How to Pack a First Aid Kit for Hiking

Categories:Backpacking Advice | Camping Advice

One of the essentials you should always take on a hiking trip is a first aid kit. Whether you trip and scrape your knee or lose your way and must fend for yourself, a first aid kit can be a lifesaver. While you can buy some pretty great kits, it’s just as easy to build one yourself. It can be cheaper as well, especially if you are packing multiple kits for different family members. Be sure you pack small items, like cleansing pads rather than bottles, and label everything with the name, dosage and date. Here are the items you should include.

Antibiotic Ointment

  • Perfect for minor cuts and other wounds.

Sterile Dressing Pads

  • Dressing pads are used to apply pressure to a wound and stop bleeding.


  • A gauze roll can be used to hold dressing in place.

Wound Closure Strips

  • These can work similar to stitches for larger wounds. 4-inch strips or butterfly closures work best for larger wounds.

Adhesive Bandages

  • Have an assortment of sizes and shapes for small cuts and blisters.

Antiseptic Towelettes

  • These can be used for cleaning small wounds and preventing infection.

Pain Reliever (Tylenol, Ibuprofen)

  • Accidents aren’t unheard of when hiking. You could fall or injure yourself in many ways. Pain relievers can help you get through the rest of your hike.


  • These can help with pollen reactions or even reduce the reaction to bug bites or stings.

Immodium/Antacid Tablets

  • For abdominal upset and relief from diarrhea, you’ll be thankful you have these.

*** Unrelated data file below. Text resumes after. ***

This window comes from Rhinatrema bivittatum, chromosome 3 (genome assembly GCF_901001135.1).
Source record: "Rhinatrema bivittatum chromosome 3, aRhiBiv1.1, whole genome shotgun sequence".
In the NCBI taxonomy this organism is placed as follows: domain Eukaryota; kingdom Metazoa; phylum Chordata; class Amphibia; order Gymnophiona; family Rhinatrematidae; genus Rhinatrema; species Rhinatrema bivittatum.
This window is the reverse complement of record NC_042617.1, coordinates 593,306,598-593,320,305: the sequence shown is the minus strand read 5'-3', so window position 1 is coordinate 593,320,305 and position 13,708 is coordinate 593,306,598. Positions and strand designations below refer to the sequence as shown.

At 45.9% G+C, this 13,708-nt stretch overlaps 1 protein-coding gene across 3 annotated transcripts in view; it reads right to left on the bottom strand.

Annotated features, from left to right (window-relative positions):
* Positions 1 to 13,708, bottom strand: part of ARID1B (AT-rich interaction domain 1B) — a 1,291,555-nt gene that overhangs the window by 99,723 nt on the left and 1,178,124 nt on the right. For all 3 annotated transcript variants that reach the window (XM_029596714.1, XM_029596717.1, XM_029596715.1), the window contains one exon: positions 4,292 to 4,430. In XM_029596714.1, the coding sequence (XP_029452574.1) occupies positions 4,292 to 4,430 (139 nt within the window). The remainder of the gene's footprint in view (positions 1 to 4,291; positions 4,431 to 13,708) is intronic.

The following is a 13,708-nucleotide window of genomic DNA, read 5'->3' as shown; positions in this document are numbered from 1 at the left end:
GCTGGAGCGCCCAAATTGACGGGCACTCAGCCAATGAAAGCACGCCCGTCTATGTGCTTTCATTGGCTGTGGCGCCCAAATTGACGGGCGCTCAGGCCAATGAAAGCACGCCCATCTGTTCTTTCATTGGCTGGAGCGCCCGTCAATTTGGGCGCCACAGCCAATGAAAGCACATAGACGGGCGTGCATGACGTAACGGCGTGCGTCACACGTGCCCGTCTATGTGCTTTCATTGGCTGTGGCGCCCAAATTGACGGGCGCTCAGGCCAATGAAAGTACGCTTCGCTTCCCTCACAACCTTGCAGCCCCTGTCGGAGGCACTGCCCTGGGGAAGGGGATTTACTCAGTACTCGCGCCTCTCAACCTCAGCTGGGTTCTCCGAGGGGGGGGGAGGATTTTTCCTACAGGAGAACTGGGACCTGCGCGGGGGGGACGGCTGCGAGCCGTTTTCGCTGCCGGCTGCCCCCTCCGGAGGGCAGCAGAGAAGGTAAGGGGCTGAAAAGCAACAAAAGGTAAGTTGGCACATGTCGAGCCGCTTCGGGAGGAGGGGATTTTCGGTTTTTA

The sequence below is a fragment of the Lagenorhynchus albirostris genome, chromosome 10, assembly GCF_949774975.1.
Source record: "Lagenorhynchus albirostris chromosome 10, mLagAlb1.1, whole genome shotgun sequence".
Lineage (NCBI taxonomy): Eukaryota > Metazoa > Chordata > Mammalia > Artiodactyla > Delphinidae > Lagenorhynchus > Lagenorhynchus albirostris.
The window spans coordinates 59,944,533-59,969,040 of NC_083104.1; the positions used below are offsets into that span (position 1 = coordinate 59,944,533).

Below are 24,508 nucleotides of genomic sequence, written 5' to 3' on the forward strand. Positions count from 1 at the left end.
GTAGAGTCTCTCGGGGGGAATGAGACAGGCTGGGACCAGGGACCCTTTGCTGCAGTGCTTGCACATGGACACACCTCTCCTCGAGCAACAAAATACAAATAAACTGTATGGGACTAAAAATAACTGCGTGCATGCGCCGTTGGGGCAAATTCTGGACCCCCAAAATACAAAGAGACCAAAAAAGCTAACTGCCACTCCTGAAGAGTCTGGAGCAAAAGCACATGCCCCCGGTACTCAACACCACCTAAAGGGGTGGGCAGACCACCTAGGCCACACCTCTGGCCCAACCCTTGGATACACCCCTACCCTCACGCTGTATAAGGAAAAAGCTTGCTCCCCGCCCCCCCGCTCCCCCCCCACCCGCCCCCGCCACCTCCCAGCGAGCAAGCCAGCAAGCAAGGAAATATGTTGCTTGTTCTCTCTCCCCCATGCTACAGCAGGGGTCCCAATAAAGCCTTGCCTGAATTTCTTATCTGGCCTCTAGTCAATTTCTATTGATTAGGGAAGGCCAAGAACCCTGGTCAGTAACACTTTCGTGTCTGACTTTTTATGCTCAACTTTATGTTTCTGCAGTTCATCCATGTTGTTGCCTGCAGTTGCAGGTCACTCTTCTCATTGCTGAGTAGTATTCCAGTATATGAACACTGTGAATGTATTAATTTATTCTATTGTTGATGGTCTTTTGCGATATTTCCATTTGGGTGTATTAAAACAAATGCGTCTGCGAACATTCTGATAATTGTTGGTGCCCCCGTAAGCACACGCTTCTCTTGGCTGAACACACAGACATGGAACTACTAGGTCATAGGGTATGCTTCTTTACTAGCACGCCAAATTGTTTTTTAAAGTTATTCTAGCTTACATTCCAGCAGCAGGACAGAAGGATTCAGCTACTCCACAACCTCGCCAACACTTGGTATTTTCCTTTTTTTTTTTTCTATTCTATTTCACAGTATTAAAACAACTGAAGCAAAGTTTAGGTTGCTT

Electrolyte Powdered Drink

  • Powdered drink or oral rehydration salts can help for treating dehydration and heat exhaustion.

Water Purifying Tablets

  • These tablets can seriously come in handy in dire situations.

Fire Starter (Matches/Lighter)

  • A fire starter can help if you need to start a fire for extra warmth or sterilize water.


  • A multi-use tool or knife can be used to cut bandages.

Safety Pins

  • These pins can hold gauze in place, help to fasten a sling or remove splinters.


  • These can be used for the removal of ticks, insect stingers and even splinters.

Space Blanket

  • If for some reason your hiking trip turns into a camping trip, having a space blanket can be a lifesaver.

Bug Repellent

  • Hiking equals bugs. You’ll need repellent to protect yourself.

Latex Gloves

  • Latex gloves can be used for protection against infection and disease.

First Aid Instruction Booklet

  • In the case of an emergency, it will be beneficial to have a reference guide to instruct you.

Now that you have your first aid kit ready, don’t forget to outfit yourself in comfortable and durable hiking gear from a trusted retailer like Carhartt!

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